As a Marine, George’s colleagues consisted of Americans from very different socio-economic backgrounds, as well as adjacent civilians, military, and foreign entities. “You quickly understand that we have more commonalities than differences,” he emphasizes. “At the end of the day, we’re all trying to solve the same problems, just from different perspectives. So whether I’m dealing internally or externally, there isn’t a person or an organization that I cannot level with, and that is the foundation of how all my business conversations begin.”

Advice for veterans

When asked for advice for fellow veterans entering the private sector, George’s problem-solving and mentoring abilities come on full display. “I would tell them to lean into their core competencies and parallel them to the private sector,” he instructs.  “As an example, all officers and non-commissioned officers have a general education in supply chain and logistics, just because you have public sector experience doesn’t mean that those same challenges aren’t faced in the private sector. Compare and contrast the two and then communicate your experience in solving those challenges to private sector counterparts.”

To take the example further, George describes a former Army Ranger Medic who graduated from the academy as a solution consultant. “Whenever he’s in front of a client that has a warehouse distribution problem, he talks about his background in distributing medication at a battalion aid station in a hostile area of operations, and the challenges he overcame,” George describes. “The same principles apply if you’re trying to fulfill an order from a distribution center. The only difference is that the solider is working for a mission-driven organization and the employee for a private sector organization. Imagine having someone so uniquely qualified on your team. If you’re a hiring manger, how could you say no?”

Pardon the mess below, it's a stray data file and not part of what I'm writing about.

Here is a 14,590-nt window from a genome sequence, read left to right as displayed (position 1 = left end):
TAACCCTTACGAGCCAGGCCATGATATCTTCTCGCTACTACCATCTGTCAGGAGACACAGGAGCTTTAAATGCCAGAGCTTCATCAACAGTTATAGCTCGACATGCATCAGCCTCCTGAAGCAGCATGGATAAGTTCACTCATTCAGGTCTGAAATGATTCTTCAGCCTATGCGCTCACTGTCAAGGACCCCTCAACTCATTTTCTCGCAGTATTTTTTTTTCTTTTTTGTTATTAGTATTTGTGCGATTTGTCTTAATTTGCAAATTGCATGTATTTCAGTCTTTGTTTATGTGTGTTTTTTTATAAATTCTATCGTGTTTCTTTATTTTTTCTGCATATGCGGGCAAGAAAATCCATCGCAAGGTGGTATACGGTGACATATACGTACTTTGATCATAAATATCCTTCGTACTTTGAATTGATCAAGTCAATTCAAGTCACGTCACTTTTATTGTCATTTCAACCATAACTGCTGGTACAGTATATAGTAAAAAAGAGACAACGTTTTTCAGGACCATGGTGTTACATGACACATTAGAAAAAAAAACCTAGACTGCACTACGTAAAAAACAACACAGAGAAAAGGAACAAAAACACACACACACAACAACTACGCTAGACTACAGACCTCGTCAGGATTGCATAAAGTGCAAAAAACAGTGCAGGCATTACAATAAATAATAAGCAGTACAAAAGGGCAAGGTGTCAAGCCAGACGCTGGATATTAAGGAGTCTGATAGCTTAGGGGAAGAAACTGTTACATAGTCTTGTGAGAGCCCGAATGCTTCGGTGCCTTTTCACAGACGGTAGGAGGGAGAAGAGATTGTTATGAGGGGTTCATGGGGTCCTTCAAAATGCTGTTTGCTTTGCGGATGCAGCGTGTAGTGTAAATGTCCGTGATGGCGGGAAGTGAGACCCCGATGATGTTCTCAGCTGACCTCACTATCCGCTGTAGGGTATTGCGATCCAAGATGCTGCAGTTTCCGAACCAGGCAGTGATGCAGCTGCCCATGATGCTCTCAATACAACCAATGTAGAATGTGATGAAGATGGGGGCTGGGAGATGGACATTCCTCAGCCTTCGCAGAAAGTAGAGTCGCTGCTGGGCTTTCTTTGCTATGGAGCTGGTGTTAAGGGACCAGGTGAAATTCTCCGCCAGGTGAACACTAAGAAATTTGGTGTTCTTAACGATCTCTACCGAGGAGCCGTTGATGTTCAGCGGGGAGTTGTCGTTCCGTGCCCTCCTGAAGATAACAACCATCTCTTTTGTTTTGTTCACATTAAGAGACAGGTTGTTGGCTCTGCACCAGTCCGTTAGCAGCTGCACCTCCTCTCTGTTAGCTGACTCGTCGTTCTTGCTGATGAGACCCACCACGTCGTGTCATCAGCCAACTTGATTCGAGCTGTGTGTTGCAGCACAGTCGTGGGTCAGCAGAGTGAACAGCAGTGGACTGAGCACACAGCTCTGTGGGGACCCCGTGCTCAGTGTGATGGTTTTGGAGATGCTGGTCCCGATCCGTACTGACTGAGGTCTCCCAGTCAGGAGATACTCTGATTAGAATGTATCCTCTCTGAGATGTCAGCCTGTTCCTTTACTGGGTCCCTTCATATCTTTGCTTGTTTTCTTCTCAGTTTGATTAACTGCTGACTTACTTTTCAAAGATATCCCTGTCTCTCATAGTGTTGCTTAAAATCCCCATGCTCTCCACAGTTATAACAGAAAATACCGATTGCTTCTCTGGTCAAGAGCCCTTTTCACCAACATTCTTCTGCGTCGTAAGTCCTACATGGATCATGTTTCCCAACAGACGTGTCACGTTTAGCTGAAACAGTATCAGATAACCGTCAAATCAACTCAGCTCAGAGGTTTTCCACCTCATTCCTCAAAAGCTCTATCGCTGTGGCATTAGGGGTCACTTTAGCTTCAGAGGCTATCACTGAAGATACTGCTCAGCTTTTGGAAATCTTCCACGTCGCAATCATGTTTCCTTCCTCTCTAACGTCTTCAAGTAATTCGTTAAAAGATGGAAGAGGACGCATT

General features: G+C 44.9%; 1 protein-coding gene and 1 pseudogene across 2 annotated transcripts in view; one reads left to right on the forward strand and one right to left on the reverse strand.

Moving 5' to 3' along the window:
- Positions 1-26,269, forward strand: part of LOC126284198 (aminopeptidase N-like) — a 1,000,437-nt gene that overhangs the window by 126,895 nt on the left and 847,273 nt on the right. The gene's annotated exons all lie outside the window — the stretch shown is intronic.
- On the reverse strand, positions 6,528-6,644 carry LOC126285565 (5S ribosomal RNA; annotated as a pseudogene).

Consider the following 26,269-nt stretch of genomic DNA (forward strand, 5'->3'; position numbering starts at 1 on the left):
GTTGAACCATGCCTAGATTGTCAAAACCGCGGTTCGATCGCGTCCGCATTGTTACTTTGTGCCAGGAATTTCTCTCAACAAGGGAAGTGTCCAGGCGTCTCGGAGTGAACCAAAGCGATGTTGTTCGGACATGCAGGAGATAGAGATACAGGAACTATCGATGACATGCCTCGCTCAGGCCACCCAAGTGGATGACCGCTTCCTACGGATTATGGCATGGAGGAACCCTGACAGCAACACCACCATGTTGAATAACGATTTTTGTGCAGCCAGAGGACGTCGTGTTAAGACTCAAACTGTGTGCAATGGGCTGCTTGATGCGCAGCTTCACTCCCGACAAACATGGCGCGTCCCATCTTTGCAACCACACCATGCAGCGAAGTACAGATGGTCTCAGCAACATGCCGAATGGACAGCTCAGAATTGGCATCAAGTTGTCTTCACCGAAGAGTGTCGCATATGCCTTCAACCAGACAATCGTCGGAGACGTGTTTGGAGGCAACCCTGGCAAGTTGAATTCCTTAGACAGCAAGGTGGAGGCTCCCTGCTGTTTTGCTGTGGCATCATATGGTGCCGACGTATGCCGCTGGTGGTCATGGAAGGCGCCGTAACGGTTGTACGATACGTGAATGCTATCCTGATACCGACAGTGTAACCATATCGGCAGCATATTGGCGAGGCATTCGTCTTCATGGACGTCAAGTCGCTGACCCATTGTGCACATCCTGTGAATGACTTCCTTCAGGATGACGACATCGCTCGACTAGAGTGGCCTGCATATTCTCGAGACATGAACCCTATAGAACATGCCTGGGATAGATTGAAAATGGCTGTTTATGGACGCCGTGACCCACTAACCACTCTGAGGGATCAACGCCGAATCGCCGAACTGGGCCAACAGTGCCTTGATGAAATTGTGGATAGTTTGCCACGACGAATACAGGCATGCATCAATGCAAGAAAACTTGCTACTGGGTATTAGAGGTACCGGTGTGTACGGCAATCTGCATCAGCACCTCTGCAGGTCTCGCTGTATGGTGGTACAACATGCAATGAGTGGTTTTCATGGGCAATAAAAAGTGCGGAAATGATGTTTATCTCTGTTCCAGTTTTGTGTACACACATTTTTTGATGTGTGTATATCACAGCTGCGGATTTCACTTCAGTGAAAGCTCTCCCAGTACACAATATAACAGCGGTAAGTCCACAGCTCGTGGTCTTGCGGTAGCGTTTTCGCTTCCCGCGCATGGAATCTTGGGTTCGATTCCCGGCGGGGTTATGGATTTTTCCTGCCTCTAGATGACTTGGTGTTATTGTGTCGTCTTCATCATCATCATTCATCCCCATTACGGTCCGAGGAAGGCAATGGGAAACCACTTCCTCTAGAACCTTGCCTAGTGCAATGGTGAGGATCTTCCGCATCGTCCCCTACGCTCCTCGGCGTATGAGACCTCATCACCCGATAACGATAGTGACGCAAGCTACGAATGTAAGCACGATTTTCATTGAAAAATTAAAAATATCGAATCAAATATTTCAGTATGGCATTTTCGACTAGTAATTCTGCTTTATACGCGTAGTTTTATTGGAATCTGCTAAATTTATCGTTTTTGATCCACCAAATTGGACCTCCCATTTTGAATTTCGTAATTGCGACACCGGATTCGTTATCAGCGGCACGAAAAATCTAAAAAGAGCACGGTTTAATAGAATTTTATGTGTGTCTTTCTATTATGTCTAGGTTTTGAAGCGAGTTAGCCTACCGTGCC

You can’t fault George’s logic. “So again,” he instructs, “lean into those experiences and core competencies that are innate with being a Marine, Soldier, Sailor, Airman, Coast Guardsman and make them relevant.”

Honoring the past, creating the future

A proud advocate for veterans, George is equally proud of his ancestral heritage. “Black History is American history,” he states. “As a Black American and a Marine, I stand on top of the sacrifices my ancestors made in order for me to have equal rights, serve my country, and work in finance and tech. Honoring those sacrifices is always on my mind and provides me with a principled foundation of how to make decisions.”

George’s military career and ancestral heritage have imbued in him a sense of responsibility which now dictates how he leads his life. “I have a duty to be a good steward of Oracle. I have a duty to advocate for veterans, and also people who are black and brown like me, because we still have to fight against being marginalized. I’m proud to work for a company that gives me a voice and platform to say that Black Lives Matter, and that recognizes tolerance and humanity are table stakes—the bedrock in which we can do business and succeed, together.”

At Oracle, Black History Month is a time when we come together to recognize how far the fight for equality has come, while always remembering how far we have yet to go.  Learn how Oracle is dedicated to enriching the careers of Black professionals.